March 2011 home page


Rich Simons courtesy of Rich Simons
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Rich Simons | 11th Street

Every month,
Rich Simons answers
most perplexing questions.





Q: Why do the railroad tracks run along the ocean bluffs, which are crumbling? Can nothing be done about this? – s.p.
This is a frequently asked question and I am pleased to tell you all I know about the matter. To understand where the tracks are, we need to go back in time to when the Atcheson, Topeka and the Santa Fe (woo-woo, baby!) Railroad was setting out the route it would take coming from Los Angeles. When they got to the San Dieguito lagoon, they noticed there was a hill in their way, which we now know as the “Del Mar North Residential Area with Some Really Awesome Views.”

With their legendary sensitivity, the Railroad people refrained from ripping down the hill and screwing up what we now know are “great property values.” Instead, they looked to the left and then the right. They foresaw that going left would land them eventually in the concrete nightmare we know now as the “@#$%^! I-5 corridor ,” but going right, along the ocean, would avail their passengers of some really gonzo vistas, so they could double the price of the tickets. It was what we now know as a “no brainer.”

Unfortunately, the Railroad’s crystal ball did not anticipate the phenomenon called Climate Change, which according to some scientists (never, never ignore your local scientists) is causing the bluffs to collapse more rapidly than they otherwise would.
Fortunately, there is an easy solution to this problem: just jab a few pilings into the sand and drop the tracks down to beach level . . . and then double the ticket prices. The abandoned right-of-way up on the bluffs can be developed into a walking-biking-skateboarding path with lots of warning signs (“stay back – don’t get bluffed”? ha-ha) and of course the occasional wine bar from which you can look for the Green Flash. (See last month’s article – please.)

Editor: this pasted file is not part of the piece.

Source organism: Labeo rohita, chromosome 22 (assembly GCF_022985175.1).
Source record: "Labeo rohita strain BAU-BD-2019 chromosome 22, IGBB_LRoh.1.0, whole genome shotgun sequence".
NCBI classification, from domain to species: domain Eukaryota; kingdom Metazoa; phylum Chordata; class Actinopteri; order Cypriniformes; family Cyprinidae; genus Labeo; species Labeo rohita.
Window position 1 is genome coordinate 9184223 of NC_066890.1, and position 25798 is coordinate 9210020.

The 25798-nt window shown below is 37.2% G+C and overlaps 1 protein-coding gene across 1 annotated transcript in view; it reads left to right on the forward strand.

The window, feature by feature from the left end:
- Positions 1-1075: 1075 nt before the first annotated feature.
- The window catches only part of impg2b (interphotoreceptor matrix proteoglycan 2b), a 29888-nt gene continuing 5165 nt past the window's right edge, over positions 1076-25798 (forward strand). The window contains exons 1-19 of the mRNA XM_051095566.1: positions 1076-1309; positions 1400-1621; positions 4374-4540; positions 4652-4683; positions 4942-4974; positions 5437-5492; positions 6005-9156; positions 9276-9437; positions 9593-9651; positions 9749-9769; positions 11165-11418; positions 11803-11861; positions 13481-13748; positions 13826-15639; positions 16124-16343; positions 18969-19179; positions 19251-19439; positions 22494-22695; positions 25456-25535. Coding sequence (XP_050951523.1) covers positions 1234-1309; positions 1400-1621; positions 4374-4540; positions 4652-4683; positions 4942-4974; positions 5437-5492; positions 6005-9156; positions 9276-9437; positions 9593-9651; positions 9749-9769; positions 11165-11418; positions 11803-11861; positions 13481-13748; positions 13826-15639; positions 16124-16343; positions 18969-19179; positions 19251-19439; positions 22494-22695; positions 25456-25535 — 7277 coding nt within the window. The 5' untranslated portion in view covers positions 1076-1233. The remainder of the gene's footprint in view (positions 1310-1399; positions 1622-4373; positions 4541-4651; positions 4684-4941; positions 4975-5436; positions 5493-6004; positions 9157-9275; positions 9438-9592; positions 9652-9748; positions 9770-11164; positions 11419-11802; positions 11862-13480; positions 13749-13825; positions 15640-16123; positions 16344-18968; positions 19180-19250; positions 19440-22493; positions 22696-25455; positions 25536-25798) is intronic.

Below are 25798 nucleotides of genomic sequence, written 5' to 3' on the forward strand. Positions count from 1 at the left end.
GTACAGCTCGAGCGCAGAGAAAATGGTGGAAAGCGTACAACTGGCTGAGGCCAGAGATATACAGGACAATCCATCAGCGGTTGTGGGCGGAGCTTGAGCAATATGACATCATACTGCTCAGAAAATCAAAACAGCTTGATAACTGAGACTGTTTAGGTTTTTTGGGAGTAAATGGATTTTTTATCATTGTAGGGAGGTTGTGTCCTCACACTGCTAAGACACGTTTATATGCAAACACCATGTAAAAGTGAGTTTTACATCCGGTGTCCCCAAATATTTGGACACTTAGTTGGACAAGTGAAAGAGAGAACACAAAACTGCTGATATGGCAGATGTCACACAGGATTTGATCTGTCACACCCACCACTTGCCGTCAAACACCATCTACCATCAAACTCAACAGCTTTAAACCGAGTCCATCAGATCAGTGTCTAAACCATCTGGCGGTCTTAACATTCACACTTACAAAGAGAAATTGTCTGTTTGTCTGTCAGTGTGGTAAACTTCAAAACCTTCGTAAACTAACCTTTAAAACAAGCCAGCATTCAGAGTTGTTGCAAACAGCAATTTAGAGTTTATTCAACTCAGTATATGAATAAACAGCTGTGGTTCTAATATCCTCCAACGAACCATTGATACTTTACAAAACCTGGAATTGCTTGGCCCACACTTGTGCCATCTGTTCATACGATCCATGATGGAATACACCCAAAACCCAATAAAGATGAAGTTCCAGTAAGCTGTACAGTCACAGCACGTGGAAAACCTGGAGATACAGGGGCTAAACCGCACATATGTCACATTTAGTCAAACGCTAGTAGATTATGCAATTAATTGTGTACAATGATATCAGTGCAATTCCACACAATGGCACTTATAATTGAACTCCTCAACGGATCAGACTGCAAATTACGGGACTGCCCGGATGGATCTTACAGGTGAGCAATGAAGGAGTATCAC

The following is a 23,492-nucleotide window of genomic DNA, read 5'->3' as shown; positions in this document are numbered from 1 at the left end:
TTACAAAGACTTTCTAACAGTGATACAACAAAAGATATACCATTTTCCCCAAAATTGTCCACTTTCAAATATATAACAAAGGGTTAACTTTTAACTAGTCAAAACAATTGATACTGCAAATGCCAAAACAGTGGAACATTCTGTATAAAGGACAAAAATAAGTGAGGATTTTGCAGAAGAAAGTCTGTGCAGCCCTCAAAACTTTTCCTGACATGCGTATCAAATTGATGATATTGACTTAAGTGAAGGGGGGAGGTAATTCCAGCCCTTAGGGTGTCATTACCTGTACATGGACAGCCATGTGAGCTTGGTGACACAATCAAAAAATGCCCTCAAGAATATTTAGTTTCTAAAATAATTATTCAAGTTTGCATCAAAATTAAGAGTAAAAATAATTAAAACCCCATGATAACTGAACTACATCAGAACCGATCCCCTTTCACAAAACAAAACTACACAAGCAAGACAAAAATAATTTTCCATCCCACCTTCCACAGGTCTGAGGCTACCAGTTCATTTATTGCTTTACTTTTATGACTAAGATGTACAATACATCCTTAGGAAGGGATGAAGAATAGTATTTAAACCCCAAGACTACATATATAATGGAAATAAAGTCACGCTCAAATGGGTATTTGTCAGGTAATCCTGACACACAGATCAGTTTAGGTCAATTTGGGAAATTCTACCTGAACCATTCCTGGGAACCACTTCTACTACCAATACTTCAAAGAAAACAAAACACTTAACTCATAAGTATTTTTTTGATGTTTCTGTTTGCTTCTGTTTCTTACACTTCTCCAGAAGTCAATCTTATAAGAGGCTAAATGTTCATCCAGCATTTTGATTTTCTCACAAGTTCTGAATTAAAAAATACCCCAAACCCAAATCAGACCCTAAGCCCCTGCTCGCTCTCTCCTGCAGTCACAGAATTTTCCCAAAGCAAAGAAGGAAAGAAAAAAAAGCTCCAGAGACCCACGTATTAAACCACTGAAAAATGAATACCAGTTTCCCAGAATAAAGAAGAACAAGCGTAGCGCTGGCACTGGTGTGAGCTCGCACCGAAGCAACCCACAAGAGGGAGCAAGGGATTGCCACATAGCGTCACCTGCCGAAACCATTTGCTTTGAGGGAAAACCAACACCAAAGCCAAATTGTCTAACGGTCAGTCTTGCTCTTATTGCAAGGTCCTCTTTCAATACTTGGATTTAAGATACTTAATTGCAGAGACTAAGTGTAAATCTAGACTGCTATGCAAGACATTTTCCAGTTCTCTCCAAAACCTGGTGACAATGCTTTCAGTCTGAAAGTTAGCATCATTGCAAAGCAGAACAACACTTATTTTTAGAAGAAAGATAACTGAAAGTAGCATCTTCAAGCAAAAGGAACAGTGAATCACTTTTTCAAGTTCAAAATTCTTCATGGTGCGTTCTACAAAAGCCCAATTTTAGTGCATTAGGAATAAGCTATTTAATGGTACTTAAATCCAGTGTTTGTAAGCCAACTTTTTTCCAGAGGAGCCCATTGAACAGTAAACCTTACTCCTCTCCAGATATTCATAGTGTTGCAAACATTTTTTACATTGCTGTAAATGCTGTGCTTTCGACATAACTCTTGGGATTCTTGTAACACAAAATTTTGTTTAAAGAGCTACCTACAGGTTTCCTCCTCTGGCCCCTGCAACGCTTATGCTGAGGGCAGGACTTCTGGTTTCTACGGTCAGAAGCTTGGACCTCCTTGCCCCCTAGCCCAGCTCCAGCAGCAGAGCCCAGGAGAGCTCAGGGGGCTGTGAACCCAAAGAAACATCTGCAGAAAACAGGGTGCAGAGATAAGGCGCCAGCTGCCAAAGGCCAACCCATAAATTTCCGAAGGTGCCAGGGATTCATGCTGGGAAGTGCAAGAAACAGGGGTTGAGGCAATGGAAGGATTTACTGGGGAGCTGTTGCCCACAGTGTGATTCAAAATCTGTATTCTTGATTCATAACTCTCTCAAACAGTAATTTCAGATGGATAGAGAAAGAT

Q: Why do so many people paint the curbs in front of their houses red? - b.s.
This is what we call the “Del Mar Passover.” It is named after the Biblical narrative of the Exodus, in which the ancient Israelites marked the doorposts of their homes with the blood of a spring lamb so that, seeing this, the Lord would pass over these homes on his way to inflict a really nasty plague on the Egyptians. The plague our citizens are trying to duck is that of the tree barbers retained by SDG&E, who are known to restyle the finest arboreal pompadours into buzz cuts. (No, no, you ninny, that’s just latex paint! I mean – have you checked out the price of lamb lately?)

Q: Why are houses in Del Mar so expensive? – r.s.
If you have to ask this question, you clearly haven’t been watching the Weather Channel recently.


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